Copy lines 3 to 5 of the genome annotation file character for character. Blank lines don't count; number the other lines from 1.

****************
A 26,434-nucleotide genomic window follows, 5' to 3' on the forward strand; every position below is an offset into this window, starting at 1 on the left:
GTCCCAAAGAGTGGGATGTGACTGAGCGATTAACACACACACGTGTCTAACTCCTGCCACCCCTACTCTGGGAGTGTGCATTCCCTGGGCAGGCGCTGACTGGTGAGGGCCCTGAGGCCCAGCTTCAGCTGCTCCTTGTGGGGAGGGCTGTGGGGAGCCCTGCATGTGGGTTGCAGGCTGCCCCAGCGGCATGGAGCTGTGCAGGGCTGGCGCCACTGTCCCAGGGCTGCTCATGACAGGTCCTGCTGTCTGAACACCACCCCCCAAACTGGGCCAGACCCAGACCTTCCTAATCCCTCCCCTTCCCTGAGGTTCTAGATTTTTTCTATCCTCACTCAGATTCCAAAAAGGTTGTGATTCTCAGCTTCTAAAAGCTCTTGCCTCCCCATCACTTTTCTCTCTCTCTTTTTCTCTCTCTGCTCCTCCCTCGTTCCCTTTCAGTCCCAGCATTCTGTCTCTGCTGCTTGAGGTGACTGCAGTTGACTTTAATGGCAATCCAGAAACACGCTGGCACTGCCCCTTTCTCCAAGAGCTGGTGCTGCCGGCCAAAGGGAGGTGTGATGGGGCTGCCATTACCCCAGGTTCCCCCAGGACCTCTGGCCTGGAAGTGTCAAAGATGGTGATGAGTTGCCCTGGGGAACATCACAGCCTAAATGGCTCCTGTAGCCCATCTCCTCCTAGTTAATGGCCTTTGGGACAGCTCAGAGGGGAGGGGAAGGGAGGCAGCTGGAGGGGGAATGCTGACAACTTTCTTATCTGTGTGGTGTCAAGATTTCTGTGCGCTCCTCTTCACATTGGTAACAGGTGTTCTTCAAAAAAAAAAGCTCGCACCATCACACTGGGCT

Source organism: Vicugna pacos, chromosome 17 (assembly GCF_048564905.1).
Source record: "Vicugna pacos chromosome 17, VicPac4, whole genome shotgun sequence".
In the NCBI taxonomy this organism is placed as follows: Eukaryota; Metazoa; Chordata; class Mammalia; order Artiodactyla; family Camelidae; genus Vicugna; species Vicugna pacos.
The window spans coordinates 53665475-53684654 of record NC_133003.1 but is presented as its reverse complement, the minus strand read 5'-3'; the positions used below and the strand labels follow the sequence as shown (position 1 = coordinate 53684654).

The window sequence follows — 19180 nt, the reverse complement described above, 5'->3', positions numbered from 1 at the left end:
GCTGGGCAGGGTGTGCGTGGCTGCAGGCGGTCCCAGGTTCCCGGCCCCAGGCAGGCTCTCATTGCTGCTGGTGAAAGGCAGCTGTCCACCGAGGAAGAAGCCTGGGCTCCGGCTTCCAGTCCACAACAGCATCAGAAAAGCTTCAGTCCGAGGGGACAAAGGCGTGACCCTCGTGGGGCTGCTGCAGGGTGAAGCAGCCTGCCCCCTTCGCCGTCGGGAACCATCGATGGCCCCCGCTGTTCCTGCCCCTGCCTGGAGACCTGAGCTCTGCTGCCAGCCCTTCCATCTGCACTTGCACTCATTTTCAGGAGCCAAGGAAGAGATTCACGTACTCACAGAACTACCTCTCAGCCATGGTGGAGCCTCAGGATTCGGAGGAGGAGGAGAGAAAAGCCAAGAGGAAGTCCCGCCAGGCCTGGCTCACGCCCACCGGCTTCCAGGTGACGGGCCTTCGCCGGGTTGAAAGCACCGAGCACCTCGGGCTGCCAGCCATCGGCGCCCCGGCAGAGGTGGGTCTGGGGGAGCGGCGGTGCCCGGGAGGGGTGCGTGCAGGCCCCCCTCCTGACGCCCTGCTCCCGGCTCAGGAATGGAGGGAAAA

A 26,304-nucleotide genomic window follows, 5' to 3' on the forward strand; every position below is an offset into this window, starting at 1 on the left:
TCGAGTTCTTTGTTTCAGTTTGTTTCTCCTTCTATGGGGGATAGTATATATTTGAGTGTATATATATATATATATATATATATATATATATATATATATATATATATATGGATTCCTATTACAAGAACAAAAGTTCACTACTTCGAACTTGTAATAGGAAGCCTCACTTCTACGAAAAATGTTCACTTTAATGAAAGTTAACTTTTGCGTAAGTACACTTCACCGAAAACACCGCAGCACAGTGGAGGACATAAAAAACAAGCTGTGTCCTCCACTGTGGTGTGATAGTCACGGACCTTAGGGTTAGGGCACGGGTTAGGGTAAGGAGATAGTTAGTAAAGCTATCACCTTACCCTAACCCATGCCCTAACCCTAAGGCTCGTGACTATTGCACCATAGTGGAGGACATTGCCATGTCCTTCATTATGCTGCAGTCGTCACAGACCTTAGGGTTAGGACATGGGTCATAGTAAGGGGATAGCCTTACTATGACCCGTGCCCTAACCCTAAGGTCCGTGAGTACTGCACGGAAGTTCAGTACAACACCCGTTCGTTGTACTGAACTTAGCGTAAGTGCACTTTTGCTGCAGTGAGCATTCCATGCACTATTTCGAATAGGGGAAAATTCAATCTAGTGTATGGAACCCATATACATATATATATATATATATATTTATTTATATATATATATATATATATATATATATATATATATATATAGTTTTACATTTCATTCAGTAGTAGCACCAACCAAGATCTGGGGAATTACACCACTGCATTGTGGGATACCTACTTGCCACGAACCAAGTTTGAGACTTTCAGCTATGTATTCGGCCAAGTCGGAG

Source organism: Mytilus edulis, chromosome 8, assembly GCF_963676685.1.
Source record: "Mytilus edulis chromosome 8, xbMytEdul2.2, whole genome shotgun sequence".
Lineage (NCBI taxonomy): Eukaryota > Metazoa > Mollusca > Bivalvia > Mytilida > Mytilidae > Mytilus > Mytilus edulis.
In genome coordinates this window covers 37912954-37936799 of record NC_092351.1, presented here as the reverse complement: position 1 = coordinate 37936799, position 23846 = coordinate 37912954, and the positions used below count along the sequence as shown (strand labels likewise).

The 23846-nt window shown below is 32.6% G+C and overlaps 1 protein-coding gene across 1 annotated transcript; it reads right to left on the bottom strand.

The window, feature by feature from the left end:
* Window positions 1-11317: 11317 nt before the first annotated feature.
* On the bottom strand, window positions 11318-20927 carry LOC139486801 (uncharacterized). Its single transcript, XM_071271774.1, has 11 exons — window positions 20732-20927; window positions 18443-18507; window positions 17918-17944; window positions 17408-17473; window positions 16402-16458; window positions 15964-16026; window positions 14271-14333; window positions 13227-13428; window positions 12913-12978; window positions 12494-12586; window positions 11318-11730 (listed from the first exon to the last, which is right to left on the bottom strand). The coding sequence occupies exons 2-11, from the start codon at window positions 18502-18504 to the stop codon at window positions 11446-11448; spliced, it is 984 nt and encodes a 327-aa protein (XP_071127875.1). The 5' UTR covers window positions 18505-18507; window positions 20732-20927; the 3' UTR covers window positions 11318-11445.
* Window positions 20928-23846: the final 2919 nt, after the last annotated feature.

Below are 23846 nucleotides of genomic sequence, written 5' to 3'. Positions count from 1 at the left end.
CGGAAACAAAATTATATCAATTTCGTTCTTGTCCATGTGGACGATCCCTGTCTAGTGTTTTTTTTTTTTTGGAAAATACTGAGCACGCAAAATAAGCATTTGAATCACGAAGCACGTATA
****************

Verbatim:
Source organism: Vicugna pacos, chromosome 17 (assembly GCF_048564905.1).
Source record: "Vicugna pacos chromosome 17, VicPac4, whole genome shotgun sequence".
In the NCBI taxonomy this organism is placed as follows: Eukaryota; Metazoa; Chordata; class Mammalia; order Artiodactyla; family Camelidae; genus Vicugna; species Vicugna pacos.